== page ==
Don’t these companies have to answer to anyone? Castro: ‘Well yes, there is the Ombudsman Office for Public Domestic Services, but it is financed by the company itself…so the risk of undue influence is large’. Organisations such as the Colombian José Alvear Restrepo Lawyer’s Collective (Ccajar), the European Coalition for Corporate Justice (ECCJ) and SOMO in the Netherlands track all these malpractices and plan to call the companies in Spain to account.
‘Our money flows to countries abroad’
Senator Robledo of Colombian opposition party Polo Democratico Alternativo sighs: ‘The Colombian economy has become denationalised. All the capital is flowing abroad – to Europe and the USA – and a small elite in Colombia is sharing in the gravy train. We have been a Spanish colony once before. That time they took our land in return for shiny little mirrors. We don’t want that to happen again. Brazil, Paraguay, Argentina, Uruguay and Venezuela do not have any free trade agreements. A free trade agreement ruins the national production structure and destroys regional integration.’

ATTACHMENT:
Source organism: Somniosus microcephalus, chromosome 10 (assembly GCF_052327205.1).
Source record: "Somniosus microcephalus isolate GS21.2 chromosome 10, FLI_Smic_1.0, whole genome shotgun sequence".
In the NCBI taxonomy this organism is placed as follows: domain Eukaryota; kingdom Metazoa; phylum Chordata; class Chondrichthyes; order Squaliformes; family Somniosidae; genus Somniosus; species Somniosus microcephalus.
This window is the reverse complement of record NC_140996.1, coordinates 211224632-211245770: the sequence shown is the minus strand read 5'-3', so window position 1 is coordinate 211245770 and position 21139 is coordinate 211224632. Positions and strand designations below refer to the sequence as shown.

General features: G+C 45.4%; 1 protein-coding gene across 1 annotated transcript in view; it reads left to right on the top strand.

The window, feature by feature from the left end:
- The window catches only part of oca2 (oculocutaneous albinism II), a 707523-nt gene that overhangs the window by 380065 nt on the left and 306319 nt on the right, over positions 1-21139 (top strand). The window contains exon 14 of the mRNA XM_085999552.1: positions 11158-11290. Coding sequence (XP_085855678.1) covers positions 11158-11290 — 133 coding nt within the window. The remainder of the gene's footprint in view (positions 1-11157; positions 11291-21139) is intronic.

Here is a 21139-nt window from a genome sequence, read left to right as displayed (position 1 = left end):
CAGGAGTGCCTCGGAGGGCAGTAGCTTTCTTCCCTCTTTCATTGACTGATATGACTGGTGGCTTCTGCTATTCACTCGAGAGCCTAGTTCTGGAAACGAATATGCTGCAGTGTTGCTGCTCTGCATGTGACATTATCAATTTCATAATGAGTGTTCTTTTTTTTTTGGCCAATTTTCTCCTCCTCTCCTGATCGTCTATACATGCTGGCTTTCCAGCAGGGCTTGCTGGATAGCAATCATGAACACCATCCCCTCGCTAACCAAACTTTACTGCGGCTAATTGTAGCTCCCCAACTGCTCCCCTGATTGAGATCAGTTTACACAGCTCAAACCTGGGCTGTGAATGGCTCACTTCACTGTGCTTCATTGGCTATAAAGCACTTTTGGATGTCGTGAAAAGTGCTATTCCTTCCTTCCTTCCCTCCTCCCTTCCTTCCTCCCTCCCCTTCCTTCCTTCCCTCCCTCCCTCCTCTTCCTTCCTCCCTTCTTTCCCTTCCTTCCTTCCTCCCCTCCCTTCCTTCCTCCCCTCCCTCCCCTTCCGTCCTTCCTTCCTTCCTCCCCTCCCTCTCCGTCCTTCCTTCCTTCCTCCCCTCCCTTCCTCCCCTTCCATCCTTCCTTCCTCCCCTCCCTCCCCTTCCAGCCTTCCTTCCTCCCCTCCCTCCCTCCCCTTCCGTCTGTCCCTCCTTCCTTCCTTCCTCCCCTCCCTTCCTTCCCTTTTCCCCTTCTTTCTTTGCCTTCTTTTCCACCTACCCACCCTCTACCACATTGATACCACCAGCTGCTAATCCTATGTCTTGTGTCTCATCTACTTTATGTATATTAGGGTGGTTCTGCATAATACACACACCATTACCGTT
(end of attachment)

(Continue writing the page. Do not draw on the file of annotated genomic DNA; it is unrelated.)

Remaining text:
Nevertheless, Robledo makes an effort to clearly state he is not in favour of exclusion. ‘It is very important that we maintain good relations with the USA and Europe. With Europe we already have the GSP+ (General System of Preferences) and that is good. We do not need a free trade agreement. I am against a relationship such as the one between a mule and its driver, where we are the mule and the multinationals are the drivers.’